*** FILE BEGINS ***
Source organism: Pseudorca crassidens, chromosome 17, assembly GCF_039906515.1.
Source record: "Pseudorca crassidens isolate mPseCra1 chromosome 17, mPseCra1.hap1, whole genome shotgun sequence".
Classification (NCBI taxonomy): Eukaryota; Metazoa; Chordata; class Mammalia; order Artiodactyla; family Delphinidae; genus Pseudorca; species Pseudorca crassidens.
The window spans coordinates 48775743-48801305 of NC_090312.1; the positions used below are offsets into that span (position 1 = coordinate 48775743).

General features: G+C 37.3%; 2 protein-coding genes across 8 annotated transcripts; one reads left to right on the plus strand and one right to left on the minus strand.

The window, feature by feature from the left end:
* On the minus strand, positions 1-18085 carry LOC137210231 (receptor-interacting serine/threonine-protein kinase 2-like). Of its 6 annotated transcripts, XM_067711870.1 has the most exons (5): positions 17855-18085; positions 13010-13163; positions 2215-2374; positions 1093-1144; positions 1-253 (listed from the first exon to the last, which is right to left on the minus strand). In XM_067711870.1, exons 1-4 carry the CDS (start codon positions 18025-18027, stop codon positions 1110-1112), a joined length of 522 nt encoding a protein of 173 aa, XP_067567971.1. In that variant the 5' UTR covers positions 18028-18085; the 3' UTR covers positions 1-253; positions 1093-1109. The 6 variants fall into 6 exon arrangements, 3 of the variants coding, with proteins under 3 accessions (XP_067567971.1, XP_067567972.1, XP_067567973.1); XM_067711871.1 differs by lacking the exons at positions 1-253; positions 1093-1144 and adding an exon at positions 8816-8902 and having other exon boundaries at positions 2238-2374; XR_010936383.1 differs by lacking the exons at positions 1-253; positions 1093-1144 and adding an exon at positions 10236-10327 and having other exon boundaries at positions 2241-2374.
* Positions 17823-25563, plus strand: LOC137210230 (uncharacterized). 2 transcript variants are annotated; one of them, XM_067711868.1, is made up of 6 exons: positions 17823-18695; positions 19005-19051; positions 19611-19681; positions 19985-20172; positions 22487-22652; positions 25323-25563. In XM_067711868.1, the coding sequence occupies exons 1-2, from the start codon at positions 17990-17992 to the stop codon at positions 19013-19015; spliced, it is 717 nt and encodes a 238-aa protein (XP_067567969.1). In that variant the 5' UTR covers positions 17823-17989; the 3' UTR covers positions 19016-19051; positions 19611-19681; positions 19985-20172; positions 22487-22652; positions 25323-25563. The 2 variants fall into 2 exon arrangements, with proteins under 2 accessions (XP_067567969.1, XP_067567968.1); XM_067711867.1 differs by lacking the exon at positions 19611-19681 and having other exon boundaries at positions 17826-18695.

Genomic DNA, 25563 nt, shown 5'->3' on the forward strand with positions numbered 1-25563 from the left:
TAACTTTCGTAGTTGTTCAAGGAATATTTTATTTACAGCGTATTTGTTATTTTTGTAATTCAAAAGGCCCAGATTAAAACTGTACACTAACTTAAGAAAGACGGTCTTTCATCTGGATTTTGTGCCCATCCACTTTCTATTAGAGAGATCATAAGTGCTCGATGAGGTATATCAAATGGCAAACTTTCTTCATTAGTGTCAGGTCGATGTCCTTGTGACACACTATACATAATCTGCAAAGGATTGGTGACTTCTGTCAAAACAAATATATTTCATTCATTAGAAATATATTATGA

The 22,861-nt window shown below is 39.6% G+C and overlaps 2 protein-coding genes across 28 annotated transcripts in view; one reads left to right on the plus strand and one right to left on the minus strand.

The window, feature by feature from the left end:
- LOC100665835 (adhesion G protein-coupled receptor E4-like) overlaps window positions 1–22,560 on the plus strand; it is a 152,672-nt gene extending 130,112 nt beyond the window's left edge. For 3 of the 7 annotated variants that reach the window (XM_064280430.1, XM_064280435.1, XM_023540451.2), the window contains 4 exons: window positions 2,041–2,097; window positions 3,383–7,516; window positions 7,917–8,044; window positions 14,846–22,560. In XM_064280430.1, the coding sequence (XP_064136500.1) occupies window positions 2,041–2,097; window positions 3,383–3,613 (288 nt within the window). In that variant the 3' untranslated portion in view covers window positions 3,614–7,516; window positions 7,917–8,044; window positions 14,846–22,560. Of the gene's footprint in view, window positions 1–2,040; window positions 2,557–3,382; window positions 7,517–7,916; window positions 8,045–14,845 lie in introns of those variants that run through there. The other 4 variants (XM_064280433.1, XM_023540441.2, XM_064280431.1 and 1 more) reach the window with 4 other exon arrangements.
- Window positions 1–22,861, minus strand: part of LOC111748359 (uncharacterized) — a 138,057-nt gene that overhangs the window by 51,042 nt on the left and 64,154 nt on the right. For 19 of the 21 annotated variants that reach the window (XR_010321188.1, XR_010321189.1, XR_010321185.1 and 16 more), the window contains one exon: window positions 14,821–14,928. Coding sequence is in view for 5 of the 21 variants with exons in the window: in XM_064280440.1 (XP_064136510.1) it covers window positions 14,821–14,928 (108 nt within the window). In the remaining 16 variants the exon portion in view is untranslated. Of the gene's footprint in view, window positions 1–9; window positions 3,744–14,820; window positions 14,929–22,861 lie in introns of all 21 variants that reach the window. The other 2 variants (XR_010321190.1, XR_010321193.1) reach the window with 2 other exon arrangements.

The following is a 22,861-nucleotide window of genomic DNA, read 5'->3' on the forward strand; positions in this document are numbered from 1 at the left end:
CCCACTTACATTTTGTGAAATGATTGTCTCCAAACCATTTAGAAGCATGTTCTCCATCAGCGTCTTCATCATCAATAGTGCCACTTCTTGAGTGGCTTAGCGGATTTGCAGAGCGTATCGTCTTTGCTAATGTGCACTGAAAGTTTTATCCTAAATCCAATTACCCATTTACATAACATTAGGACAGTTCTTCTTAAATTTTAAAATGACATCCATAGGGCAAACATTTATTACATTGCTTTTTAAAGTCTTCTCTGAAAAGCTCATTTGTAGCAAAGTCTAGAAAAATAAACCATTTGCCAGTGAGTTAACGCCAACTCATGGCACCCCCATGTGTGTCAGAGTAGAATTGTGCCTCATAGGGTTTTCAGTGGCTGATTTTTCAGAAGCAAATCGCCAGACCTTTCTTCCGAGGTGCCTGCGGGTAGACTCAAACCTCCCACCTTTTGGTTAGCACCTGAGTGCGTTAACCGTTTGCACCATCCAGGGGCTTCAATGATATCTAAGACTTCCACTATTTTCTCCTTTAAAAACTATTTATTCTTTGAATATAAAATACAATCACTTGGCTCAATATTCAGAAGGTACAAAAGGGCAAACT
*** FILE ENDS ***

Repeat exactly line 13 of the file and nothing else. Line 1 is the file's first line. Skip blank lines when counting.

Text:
- LOC100665835 (adhesion G protein-coupled receptor E4-like) overlaps window positions 1–22,560 on the plus strand; it is a 152,672-nt gene extending 130,112 nt beyond the window's left edge. For 3 of the 7 annotated variants that reach the window (XM_064280430.1, XM_064280435.1, XM_023540451.2), the window contains 4 exons: window positions 2,041–2,097; window positions 3,383–7,516; window positions 7,917–8,044; window positions 14,846–22,560. In XM_064280430.1, the coding sequence (XP_064136500.1) occupies window positions 2,041–2,097; window positions 3,383–3,613 (288 nt within the window). In that variant the 3' untranslated portion in view covers window positions 3,614–7,516; window positions 7,917–8,044; window positions 14,846–22,560. Of the gene's footprint in view, window positions 1–2,040; window positions 2,557–3,382; window positions 7,517–7,916; window positions 8,045–14,845 lie in introns of those variants that run through there. The other 4 variants (XM_064280433.1, XM_023540441.2, XM_064280431.1 and 1 more) reach the window with 4 other exon arrangements.